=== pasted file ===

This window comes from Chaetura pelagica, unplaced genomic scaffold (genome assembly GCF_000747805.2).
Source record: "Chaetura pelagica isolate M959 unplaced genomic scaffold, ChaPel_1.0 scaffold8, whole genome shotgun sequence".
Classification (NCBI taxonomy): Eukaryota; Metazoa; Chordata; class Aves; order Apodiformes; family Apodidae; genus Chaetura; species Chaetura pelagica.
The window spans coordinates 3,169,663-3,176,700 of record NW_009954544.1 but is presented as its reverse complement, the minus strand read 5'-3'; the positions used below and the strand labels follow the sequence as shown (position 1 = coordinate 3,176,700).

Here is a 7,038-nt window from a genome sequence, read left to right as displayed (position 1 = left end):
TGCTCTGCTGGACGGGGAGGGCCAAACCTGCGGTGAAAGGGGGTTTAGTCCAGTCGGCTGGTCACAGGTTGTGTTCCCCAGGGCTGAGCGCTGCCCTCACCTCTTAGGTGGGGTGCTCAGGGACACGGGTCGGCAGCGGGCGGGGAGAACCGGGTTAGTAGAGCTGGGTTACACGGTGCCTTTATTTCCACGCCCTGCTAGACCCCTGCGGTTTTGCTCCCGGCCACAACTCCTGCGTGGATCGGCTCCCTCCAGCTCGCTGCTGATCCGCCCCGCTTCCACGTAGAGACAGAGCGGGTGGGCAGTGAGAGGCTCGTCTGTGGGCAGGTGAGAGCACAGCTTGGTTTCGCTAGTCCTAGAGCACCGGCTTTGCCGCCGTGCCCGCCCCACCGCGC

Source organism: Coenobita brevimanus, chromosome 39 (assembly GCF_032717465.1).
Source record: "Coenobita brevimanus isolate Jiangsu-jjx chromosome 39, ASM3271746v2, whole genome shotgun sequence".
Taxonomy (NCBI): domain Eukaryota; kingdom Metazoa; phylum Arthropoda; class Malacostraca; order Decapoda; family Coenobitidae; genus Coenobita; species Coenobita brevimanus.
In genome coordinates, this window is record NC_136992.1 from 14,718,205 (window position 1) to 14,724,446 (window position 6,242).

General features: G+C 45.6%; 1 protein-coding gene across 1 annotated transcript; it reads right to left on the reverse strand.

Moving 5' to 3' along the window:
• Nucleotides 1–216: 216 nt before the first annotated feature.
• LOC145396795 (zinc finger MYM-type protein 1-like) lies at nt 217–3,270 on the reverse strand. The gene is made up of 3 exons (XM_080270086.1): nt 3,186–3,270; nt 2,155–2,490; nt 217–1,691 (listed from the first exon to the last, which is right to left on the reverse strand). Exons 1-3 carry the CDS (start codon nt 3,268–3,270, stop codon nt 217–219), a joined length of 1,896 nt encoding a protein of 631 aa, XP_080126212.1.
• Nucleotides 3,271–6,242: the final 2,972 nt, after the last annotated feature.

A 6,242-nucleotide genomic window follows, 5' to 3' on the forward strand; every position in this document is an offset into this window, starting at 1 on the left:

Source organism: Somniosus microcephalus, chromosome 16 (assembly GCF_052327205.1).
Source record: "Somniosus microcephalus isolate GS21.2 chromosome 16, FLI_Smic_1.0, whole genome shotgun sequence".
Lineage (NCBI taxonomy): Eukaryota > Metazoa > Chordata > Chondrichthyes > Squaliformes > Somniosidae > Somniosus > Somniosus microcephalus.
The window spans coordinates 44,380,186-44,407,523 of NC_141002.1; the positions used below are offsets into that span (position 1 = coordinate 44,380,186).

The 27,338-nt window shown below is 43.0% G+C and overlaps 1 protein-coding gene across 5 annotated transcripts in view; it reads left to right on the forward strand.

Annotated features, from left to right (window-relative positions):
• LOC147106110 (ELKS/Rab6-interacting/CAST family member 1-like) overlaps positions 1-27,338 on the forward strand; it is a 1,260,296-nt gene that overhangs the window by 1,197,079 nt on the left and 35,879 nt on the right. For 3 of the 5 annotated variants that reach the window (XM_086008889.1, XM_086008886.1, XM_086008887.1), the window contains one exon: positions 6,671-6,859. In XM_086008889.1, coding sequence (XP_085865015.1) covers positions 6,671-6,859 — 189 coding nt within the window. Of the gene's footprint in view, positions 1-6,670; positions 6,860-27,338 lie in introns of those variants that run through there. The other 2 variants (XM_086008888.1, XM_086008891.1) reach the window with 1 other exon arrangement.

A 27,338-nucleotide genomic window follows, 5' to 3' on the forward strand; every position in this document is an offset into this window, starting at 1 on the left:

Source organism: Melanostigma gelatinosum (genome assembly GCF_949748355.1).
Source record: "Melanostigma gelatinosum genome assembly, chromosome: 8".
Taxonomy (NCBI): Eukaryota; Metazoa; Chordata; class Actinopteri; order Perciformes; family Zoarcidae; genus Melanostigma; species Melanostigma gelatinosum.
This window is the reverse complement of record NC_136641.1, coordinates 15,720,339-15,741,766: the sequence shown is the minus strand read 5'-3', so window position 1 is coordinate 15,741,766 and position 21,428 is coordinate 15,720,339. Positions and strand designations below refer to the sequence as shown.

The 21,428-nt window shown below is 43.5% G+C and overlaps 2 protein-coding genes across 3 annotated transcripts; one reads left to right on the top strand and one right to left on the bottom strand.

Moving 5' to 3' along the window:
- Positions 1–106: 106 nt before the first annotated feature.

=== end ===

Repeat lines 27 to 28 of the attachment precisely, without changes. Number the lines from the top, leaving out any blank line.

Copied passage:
Taxonomy (NCBI): Eukaryota; Metazoa; Chordata; class Actinopteri; order Perciformes; family Zoarcidae; genus Melanostigma; species Melanostigma gelatinosum.
This window is the reverse complement of record NC_136641.1, coordinates 15,720,339-15,741,766: the sequence shown is the minus strand read 5'-3', so window position 1 is coordinate 15,741,766 and position 21,428 is coordinate 15,720,339. Positions and strand designations below refer to the sequence as shown.